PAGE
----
Road accidents in India kill more people than some epidemics, but the Central and the State governments refuse to see it for what it is — a national crisis. The antiquated traffic management and transportation system resulted in 1,50,000 deaths and left more than half a million injured last year, affirming the country’s status as among the riskiest in the world for road users.
Significantly, the counts for deaths and injuries in accidents are viewed as less than accurate. The ‘Road Safety in India’ status report 2015 from the Indian Institute of Technology, Delhi, says injuries requiring hospitalisation are likely to be underestimated by a factor of four and for all injuries by a factor of 20.
For everyone undertaking a road journey, the risk of a fatal accident has been rising steadily: absolute fatalities in 2014 showed a 6 per cent average annual growth rate compared to 1970 figures. Data also show that more than half of those killed last year were in the productive age group of 15 to 34, pointing to a calamitous loss of young lives. This is a public health emergency that requires immediate action.
One of the most productive measures to bring down accidents is zero tolerance enforcement. Strong policing reduces the risk for vulnerable road users such as pedestrians and two-wheeler riders, who must be compelled to wear helmets.
In spite of fast-paced motorisation, India does not have a scientific accident investigation agency.
Nine years have passed since the Sundar Committee on Road Safety and Traffic Management recommended the creation of a safety board through legislation.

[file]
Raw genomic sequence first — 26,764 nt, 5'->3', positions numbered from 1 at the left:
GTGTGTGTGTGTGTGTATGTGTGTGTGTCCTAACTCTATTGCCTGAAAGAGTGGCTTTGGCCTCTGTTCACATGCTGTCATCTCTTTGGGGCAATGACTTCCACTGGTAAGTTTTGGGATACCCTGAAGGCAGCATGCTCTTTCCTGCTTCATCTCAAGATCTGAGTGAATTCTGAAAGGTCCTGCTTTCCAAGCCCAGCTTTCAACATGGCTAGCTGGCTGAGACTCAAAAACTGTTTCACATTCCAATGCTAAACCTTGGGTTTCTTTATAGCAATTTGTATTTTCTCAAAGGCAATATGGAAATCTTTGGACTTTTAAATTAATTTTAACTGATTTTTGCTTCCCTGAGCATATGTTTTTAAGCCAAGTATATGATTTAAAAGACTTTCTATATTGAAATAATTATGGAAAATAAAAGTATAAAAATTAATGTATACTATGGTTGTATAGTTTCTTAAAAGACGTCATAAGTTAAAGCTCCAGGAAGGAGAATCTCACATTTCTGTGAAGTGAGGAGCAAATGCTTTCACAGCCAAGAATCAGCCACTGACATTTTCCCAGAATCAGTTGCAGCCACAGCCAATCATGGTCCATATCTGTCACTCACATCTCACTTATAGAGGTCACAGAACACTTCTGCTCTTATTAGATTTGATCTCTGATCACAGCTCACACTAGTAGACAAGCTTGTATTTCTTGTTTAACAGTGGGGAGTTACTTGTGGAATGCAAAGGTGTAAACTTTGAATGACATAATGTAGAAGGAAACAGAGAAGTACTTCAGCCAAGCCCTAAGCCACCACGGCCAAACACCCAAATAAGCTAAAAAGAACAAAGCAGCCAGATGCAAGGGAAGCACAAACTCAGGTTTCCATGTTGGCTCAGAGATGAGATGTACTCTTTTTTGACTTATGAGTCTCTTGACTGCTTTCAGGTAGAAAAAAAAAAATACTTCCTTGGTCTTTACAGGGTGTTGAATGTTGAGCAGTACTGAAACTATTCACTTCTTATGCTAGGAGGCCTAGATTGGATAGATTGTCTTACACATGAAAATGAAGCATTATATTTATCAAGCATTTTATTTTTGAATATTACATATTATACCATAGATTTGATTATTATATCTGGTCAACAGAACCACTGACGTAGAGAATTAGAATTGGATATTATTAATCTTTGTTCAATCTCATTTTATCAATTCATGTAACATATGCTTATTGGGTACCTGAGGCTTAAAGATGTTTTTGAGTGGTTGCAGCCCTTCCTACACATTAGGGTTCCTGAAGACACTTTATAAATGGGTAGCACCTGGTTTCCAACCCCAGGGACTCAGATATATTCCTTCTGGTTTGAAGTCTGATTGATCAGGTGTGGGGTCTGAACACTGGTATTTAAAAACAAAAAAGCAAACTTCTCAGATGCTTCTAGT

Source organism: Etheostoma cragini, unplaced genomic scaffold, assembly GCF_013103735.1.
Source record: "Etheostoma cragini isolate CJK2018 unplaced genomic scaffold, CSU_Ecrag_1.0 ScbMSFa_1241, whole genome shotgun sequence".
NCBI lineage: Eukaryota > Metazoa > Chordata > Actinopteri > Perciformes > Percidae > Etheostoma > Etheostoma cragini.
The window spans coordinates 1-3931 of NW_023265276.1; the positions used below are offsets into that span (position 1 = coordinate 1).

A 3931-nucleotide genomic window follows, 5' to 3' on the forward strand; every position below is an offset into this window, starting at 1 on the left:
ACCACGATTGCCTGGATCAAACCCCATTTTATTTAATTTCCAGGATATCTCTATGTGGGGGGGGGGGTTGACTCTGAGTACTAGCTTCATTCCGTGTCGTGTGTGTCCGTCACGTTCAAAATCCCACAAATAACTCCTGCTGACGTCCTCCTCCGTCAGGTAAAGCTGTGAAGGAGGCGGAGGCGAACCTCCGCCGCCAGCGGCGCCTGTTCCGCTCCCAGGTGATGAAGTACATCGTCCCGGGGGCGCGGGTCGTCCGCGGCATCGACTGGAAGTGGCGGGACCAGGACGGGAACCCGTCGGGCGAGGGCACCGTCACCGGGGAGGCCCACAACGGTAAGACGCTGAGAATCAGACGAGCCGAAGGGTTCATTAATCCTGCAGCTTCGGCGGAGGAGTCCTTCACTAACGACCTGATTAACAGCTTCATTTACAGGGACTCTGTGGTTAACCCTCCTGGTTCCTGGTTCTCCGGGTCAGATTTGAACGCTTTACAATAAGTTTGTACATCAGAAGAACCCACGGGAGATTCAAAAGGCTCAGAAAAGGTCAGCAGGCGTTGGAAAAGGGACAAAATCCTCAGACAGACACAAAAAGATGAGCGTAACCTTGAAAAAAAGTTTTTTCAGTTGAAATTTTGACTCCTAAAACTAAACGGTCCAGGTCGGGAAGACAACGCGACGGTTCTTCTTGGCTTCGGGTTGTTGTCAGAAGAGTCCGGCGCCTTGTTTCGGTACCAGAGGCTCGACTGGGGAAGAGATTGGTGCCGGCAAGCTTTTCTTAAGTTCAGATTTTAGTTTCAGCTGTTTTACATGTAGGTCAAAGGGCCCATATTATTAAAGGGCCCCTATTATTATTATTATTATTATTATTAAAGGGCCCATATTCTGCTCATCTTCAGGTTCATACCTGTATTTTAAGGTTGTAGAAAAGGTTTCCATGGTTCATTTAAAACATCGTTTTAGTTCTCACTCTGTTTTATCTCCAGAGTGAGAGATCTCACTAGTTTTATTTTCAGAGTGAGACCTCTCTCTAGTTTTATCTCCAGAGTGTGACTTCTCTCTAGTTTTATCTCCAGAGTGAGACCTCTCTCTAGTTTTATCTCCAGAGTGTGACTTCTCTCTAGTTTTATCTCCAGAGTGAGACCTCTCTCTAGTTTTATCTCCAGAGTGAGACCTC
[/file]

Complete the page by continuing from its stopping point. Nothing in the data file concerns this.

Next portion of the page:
Under the archaic Motor Vehicles Act and the Indian Penal Code, the police adopt simplistic methods to determine ‘driver fault’, rather than look at composite factors including bad road design and failure of civic agencies to maintain infrastructure while fixing responsibility for accidents.
It is unlikely that the proposed National Road Safety and Traffic Management Board will lead to dramatic improvements, since it is envisaged only as an advisory body. Without empowered oversight, it is impossible to eliminate systemic corruption in transport departments in vehicle certification and licensing of drivers, and poor monitoring of roadworthiness of commercial vehicles.
The Centre should also act on the virtual monopoly held by automotive companies on the sale of spares and servicing of vehicles, which is raising cost of ownership and affecting quality of maintenance. Research suggests there will be an annual rise in fatalities until 2042, before a decline sets in. That distressing prognosis can be changed only through determined action today.